Posts Tagged ‘Clint Eastwood’

While I was a temporary bachelor, I spent an evening watching The Last Man Standing. I had only seen parts of the movie in the past, so I decided to watch the whole thing. It is an updated version of A Fistful of Dollars, which was the basic story line of Kurosawa’s Yojimbo that takes place during prohibition on a Texas border town. The basic story is that of the unknown drifter who enters the town in the midst of a struggle for power between 2 gangs (of different ethnic groups in the Leone and Hill versions). What the drifter notices is the beautiful woman who “belongs” to one of the gang leaders.

It has been some time since I’ve seen A Fistful of Dollars, so perhaps The Last Man Standing starts off differently. Or I didn’t have the eyes to notice how important the beginning was. LMS begins with the thus far unknown woman in the deserted chapel. She is praying. We learn later, of course, that she is essentially a hostage. The leader of the Irish gang won her in a poker game. She longs to be reunited with her husband and child (here a little girl). In AFD, we actually see the grieving husband and their grieving son. Here they have vanished in the depths of Mexico. We are led to believe that she is praying for her freedom.


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We finally watched the latest movie by Clint Eastwood, Gran Torino.  He plays a crotchedy, bigoted, foul-mouthed widower who ends up learning to care about people- in his own way.

The movie opens with his wife’s funeral and we are introduced to this distant family.  They are distant because he is essentially toxic.  They know little to nothing about him, only that his is abrasive.  We don’t see very much of them except as they try to relieve their guilt over neglecting him, or try to use him to get something they want.

Walt Kowalski is pursued by a young priest who made a promise to his wife.  But he essentially rejects his family’s faith.  It does not seem to address the needs of his heart, which are more than he’s ready to admit.  The young priest makes no headway.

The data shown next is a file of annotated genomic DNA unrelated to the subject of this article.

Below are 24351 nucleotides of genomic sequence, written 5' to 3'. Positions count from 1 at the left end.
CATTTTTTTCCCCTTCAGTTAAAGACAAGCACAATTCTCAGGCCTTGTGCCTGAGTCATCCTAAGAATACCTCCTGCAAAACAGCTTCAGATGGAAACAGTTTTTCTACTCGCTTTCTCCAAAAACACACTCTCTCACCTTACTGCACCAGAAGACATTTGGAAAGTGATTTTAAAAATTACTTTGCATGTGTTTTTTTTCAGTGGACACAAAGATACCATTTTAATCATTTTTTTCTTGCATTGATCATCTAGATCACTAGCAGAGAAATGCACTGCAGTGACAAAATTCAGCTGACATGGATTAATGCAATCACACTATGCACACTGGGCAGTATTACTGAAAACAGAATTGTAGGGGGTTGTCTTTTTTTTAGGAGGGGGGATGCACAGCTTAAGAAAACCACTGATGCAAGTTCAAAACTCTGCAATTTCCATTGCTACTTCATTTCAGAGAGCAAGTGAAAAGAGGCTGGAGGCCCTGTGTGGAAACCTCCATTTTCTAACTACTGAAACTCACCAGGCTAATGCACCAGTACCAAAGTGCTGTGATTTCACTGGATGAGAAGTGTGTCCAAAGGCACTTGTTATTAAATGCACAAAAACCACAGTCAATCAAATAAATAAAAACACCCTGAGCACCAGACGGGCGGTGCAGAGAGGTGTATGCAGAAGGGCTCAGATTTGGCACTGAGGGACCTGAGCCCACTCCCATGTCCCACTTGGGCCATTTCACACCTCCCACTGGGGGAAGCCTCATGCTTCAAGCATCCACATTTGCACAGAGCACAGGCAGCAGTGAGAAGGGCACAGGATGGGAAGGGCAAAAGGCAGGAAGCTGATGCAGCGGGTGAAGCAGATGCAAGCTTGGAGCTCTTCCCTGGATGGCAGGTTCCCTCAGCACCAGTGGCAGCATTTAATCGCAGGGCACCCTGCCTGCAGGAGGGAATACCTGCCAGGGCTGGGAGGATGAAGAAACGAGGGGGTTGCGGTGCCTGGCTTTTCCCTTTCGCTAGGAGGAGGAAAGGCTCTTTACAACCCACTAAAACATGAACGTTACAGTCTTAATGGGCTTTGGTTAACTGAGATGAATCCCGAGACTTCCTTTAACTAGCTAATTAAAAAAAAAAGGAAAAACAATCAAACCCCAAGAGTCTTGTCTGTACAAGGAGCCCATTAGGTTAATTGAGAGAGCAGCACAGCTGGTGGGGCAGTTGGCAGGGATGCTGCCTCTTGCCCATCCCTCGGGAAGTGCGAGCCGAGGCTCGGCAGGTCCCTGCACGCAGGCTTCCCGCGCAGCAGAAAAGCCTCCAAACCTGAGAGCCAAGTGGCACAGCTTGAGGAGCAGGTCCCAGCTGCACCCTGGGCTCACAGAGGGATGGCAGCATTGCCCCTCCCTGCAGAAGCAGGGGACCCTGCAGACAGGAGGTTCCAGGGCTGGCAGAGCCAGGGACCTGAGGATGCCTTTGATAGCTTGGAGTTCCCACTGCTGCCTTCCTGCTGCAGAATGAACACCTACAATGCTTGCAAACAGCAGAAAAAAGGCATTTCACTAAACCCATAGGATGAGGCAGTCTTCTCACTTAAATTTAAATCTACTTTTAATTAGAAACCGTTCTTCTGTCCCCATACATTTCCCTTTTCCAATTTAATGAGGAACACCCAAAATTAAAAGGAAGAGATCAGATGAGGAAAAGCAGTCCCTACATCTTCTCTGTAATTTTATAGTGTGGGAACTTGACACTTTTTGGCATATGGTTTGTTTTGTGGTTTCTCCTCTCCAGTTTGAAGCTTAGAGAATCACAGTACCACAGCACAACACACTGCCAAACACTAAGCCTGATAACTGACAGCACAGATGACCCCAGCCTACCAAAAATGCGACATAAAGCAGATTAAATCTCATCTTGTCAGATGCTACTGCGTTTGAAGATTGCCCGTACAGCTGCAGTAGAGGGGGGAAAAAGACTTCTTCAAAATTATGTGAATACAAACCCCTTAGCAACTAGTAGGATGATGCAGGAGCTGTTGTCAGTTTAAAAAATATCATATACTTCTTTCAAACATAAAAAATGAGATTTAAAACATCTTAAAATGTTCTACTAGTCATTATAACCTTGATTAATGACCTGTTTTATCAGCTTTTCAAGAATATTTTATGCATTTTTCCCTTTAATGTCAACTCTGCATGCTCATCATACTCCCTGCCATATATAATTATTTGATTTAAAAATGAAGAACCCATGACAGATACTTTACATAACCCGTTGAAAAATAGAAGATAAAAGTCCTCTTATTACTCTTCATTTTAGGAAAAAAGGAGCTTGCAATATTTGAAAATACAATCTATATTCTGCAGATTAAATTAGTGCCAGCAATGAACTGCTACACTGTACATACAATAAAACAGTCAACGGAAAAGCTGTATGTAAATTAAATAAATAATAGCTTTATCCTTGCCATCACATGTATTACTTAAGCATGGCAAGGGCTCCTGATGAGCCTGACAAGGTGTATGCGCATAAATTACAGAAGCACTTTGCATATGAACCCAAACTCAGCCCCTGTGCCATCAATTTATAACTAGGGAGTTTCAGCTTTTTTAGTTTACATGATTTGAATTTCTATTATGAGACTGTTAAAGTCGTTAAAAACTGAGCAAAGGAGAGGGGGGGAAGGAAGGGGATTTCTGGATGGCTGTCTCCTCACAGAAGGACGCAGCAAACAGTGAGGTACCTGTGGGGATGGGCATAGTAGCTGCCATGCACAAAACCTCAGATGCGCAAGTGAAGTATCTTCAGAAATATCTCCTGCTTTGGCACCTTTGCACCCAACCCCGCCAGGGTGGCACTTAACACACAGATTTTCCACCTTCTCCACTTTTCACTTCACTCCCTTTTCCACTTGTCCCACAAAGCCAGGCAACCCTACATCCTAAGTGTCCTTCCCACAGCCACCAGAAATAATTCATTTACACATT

Walt’s neighborhood has changed, considerably.  And he’s uncomfortable with all the strange-speaking immigrants on his street.  Until one night when he stops the local gang from abusing his neighbor.  He soon becomes the unofficial protector of the neighborhood.  He slowly allows his neighbors into his life.

The neighbor feels out of sorts too.  He has no father-figure, and has turned away from his family’s faith as irrelevant to life in America.  He is being pressured by the gang, led by his cousin, to join, and the initiation is to steal Walt’s mint Gran Torino.

Wally sees the young man only as a thief, who works for him as a type of penance.  Soon, his perception changes and he begins to guide and direct the young man in his own akward way.  And this brings him into repeated conflict with the gang.

The middle of the movie moved a bit slowly as the relationship between the main characters developed.  The priest nearly disappears.  He finally confesses the misdeeds that have haunted him all his adult life, to the young neighbor.  Finally able to love, he lays down his life for his friends.

This is a movie about violence that does not glorify violence.  We see how violence has disfigured his soul and mutilated his relationships.  He wants none of this for his neighbor, seeking to save him in the only way that seems to make sense to him: sacrifice.

It is a movie with a message- perhaps Eastwood’s own repentance- but the telling is not easy.  Walt’s rants are not PC and loaded with profanity.  But we also see that people can change, they are not cast in cement.  Eastwood uses a variety of metaphors to communicate what is going on internally.  And a tough of humor.  Sadly, sometimes it is those just like us that pose the greatest danger to us.  Race is insufficient to overcome selfishness and greed.  It takes something alittle more- love.

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